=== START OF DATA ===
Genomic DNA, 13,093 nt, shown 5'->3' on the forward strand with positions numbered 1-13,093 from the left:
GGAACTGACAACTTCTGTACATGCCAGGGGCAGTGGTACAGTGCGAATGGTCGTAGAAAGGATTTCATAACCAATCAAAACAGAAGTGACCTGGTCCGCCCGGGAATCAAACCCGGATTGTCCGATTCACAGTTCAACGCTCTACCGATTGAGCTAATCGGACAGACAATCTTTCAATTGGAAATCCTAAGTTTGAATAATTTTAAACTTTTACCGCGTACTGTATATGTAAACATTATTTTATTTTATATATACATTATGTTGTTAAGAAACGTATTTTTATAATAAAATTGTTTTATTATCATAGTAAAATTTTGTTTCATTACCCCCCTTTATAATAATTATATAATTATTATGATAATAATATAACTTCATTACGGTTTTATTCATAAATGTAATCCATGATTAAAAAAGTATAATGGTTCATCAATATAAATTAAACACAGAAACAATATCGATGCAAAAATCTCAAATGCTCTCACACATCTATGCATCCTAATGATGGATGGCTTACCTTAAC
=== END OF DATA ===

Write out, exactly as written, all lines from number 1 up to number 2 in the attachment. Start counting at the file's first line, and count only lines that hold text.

Genomic DNA, 13,093 nt, shown 5'->3' on the forward strand with positions numbered 1-13,093 from the left:
GGAACTGACAACTTCTGTACATGCCAGGGGCAGTGGTACAGTGCGAATGGTCGTAGAAAGGATTTCATAACCAATCAAAACAGAAGTGACCTGGTCCGCCCGGGAATCAAACCCGGATTGTCCGATTCACAGTTCAACGCTCTACCGATTGAGCTAATCGGACAGACAATCTTTCAATTGGAAATCCTAAGTTTGAATAATTTTAAACTTTTACCGCGTACTGTATATGTAAACATTATTTTATTTTATATATACATTATGTTGTTAAGAAACGTATTTTTATAATAAAATTGTTTTATTATCATAGTAAAATTTTGTTTCATTACCCCCCTTTATAATAATTATATAATTATTATGATAATAATATAACTTCATTACGGTTTTATTCATAAATGTAATCCATGATTAAAAAAGTATAATGGTTCATCAATATAAATTAAACACAGAAACAATATCGATGCAAAAATCTCAAATGCTCTCACACATCTATGCATCCTAATGATGGATGGCTTACCTTAAC